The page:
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With spring gardening upon us, consider adding native plants to your garden and landscaping


By Rachel Nix
Building Kentucky

Did you know you can help Kentucky’s ecosystem by adding native plants to your garden and landscaping?

Native plants mitigate the impacts of global warming by storing more carbon than their non-native counterparts. Climate change is caused by the release of carbon dioxide into the atmosphere. When native plants store carbon in their roots and soil, they help the environment for everyone!

Don’t have a green thumb? Native plants give you great advantages. They’re already accustomed to the region making them easier to grow. That means less watering, better resistance to local weather and less work for you!

Kentucky native plants also help the birds, animals and pollinators known to be in your area that depend on them as a natural source of food. The world needs more bees! One-third of the global food supply is pollinated by bees so helping them keeps good, clean food growing.

Plants native to the region have also already adapted to defend themselves against common fungi, diseases and insects that could kill them. This means no need for pesticides that could potentially pollute your environment and cause damage to other plants.

Common Kentucky Native Plants

Dropseed Native Plant Nursery is one of many Kentucky-based nurseries working to plant more native plants in Kentucky. Its website includes an extensive list of plants native to Kentucky including extra information on native plants that attract butterflies, birds and bees and are resistant to common pests like deer.

Whether you’re planting a rain garden, wetland area, prairie or traditional garden, there are a ton of options. Plus, edible plants to grow nuts, fruit, herbs, flowers and vegetables in your Kentucky garden.

Here are a few great options to get started:

Spicebush

Spicebush (Lindera benzoin) is an attractive shrub in the laurel family that blooms in the early spring season with yellow flowers. You can use its aromatic leaves and twigs to make tea. Plus, the tree’s red berries are a food source for birds and butterflies and it’s a host for Spicebush Swallowtail caterpillars who feed on the leaves.

Milkweed

Milkweed (Asclepias) makes your garden the go-to destination for Monarch butterflies, who only eat milkweed, and other butterflies. With several native wildflower species (swamp milkweed, butterfly weed, whorled milkweed, tropical milkweed and common milkweed), you’re sure to find one with colorful blooms in your favorite hue.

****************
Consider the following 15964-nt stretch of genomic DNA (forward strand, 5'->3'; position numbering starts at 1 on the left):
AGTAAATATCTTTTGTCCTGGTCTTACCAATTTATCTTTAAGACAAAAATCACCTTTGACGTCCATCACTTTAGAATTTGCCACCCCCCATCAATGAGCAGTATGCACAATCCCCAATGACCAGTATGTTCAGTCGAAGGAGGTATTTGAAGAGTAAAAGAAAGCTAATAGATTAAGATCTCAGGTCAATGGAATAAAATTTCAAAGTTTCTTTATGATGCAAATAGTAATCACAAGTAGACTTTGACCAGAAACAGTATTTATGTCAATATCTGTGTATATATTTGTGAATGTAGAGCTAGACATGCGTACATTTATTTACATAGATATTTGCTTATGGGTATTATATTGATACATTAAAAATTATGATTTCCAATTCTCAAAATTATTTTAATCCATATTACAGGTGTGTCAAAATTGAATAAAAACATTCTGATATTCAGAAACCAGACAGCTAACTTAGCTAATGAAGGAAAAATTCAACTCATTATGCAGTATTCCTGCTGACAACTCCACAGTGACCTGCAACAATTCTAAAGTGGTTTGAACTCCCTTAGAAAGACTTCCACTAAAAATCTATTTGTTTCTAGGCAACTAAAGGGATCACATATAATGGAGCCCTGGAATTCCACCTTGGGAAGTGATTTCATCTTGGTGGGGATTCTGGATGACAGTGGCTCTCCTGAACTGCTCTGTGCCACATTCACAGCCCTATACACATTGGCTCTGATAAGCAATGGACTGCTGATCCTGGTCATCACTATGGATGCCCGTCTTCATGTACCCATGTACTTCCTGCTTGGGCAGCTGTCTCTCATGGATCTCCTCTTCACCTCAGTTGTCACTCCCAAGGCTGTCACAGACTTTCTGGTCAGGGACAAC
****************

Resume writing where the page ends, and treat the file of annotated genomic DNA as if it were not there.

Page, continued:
Paw-paw

Pawpaw (Asimina triloba) gives a taste of the tropics right here in Kentucky! Its fruit tastes like a mash up of a banana and a mango and it’s the largest edible fruit that’s native to the U.S. Make sure you plant two! The pawpaw requires two different types of tree for cross-pollination to produce fruit.

Now is the time to start planning your garden and landscaping!

Here are a few places to look for native plant:

• Dropseed Native Plant Nursery (Goshen)
• Eartheim (Lexington)
• Ironweed Native Plant Nursery (Columbia)
Springhouse Gardens (Nicholasville)
Wilson Nurseries (Frankfort)
Yew Dell Gardens (Crestwood)

Invasive Plants To Avoid

According to the Kentucky Native Plant Society, invasive plants are species of plants that are non-native to a region and disrupt plant communities or ecosystems.

Invasive plants are bullies in the environment, growing and spreading quickly to aggressively overtake other plants. When they threaten other species, they degrade water quality, increase soil erosion, degrade wildlife habitats and decrease plant diversity.

The Kentucky Invasive Plant Council offers a list of exotic plants that are seen as threats to Kentucky’s ecosystem and an annual “Least Wanted Plant” that is proven invasive. Past Least Wanted Plants include shrub honeysuckle – which crowds out less vigorous plant species by forming dense groves; mimosa or silktree – which shades out native vegetation; and burning bush – which rapidly dominates native species.


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